There’s a lot of IoT legislation in the pipeline – for instance in the UK, Australia, and from US federal and state governments. What might this mean for bug bounty platforms?
CE: Most IoT legislation I’ve read is baseline: don’t have hard-coded passwords, have update routines that don’t require user intervention…. Things that [remove the] low-hanging fruit and the opportunity for things like Mirai.
I think the scopes might offer an increased reward for anything that violates these regulations.
Speed to market is the natural enemy of security, but you’ve got IoT products being rushed to market. Plus it’s distributed – you’re not just fixing it at one spot like it’s out there in the wild.
Brands like Arlo recognized that trend and wanted to go out to market and say: “Our products are secure, this is how we tested it.”
As consumer awareness of IoT security grows, vendors can demystify who hackers are through events like bug bashes. They can tell the public: “This is security feedback we openly solicit from the internet, and we’re making our stuff more secure as a result.”
An academic paper published last year concluded that bug bounties make an invaluable contribution to IoT security as a last line of defense behind secure-by-design and penetration testing. Do you agree?
CE: I think we really need to disambiguate what people mean by the term ‘bug bounty’. They are usually thinking about a public bug bounty, which definitely is the last line of defense.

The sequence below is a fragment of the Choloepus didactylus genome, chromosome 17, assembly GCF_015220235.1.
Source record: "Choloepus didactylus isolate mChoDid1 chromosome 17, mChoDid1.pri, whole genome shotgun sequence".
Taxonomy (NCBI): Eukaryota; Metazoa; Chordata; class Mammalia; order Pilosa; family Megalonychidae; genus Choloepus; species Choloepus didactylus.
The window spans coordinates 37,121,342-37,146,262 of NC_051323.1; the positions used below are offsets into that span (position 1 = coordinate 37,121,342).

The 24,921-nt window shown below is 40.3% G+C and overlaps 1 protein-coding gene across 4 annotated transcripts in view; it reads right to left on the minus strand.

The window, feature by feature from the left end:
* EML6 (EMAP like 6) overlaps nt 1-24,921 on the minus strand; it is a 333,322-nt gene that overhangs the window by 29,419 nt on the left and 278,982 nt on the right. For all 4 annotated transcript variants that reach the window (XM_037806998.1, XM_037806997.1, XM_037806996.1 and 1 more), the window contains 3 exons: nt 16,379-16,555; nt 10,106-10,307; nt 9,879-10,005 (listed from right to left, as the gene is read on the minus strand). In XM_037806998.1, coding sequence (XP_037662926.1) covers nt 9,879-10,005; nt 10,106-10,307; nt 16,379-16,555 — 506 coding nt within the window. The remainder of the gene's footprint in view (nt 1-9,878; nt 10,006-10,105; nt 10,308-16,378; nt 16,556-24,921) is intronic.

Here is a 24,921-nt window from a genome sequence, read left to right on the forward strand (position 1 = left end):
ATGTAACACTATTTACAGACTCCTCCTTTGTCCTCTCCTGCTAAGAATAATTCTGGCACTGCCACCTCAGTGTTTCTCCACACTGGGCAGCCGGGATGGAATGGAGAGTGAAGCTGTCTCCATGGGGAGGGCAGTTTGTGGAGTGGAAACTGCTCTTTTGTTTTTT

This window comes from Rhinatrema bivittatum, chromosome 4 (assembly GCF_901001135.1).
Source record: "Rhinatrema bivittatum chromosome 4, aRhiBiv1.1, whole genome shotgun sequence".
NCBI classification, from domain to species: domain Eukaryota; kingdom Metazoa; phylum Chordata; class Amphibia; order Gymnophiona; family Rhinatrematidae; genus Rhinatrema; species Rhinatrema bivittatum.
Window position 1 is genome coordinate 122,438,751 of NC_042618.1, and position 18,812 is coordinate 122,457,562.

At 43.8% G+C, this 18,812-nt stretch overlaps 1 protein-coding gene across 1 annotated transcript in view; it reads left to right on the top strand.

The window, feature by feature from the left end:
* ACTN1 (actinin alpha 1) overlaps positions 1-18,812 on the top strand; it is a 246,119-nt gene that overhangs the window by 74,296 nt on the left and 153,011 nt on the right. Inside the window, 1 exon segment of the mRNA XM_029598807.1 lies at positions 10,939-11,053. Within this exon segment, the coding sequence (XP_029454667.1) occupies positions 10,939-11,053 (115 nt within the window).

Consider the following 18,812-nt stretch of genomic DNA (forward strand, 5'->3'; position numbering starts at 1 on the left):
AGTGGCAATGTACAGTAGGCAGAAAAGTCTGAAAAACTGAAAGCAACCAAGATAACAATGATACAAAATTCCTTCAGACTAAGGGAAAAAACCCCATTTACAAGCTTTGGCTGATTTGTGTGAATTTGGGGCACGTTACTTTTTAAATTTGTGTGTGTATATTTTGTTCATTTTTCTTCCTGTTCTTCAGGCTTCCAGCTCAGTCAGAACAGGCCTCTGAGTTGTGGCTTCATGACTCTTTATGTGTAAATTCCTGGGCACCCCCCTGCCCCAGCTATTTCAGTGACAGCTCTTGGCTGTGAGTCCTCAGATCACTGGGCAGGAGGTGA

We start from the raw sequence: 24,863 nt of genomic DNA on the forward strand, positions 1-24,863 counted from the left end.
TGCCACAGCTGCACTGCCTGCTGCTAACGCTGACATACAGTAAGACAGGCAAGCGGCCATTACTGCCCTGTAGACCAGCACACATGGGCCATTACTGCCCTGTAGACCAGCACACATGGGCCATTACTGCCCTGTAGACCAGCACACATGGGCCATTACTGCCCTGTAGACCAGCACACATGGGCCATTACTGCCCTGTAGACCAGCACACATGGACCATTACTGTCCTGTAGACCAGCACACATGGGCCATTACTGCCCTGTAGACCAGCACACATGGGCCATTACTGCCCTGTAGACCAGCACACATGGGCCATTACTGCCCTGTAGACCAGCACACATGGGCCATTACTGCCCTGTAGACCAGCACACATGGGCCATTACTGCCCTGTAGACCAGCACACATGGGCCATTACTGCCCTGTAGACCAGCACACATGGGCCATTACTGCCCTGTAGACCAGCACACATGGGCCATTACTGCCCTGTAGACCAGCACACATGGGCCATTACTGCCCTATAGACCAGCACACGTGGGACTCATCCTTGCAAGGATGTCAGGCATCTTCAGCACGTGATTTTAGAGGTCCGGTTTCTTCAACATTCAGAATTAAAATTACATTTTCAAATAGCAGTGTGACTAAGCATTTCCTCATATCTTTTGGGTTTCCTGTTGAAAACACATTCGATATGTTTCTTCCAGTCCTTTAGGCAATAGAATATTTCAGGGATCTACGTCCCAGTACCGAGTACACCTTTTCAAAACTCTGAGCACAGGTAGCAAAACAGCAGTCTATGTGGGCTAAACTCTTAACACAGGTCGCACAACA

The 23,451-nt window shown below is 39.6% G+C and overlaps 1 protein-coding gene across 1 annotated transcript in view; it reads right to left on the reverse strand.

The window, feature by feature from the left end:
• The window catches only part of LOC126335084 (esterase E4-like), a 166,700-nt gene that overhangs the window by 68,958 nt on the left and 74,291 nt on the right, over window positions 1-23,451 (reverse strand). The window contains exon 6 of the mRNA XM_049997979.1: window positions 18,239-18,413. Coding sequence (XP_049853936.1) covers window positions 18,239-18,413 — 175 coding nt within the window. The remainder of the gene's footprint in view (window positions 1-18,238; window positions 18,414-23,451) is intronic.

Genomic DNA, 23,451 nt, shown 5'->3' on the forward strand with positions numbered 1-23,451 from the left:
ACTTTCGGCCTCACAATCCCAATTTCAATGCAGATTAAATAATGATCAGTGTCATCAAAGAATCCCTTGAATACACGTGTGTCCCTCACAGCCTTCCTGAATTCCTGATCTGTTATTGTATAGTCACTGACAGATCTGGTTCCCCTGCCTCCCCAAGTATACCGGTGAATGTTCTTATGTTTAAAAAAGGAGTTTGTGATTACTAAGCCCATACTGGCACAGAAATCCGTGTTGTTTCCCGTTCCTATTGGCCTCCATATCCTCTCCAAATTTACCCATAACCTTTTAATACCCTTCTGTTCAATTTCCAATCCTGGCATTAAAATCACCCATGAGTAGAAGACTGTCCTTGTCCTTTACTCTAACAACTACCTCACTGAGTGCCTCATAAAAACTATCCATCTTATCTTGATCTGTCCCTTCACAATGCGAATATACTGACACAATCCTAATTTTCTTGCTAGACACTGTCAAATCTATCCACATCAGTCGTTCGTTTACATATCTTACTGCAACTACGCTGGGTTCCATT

But we’ve done bug bashes on pre-production software earlier in the development chain.
Our next generation pen testing is essentially the same model in terms of accessing the crowd but delivered in a far more constrained, focused way.
Calling it a bug bounty would be an oversimplification, but I do think the crowd can be brought in far earlier in the process.
What’s top of Bugrowd’s agenda for 2020?
CE: We have some features coming out to get as many opportunities out in front of people, and create as many opportunities for a match, as possible.
The researcher or hacker can either self-select into a program or, if they haven’t been invited [onto a private program] that they feel they could be useful to, they can join a waitlist. Then we can infer whether their skills are a good fit.
I think bug bounty has illustrated pretty clearly that the internet doesn’t know where its stuff is, so we’re doubling down on attack surface management, which we enhanced this week.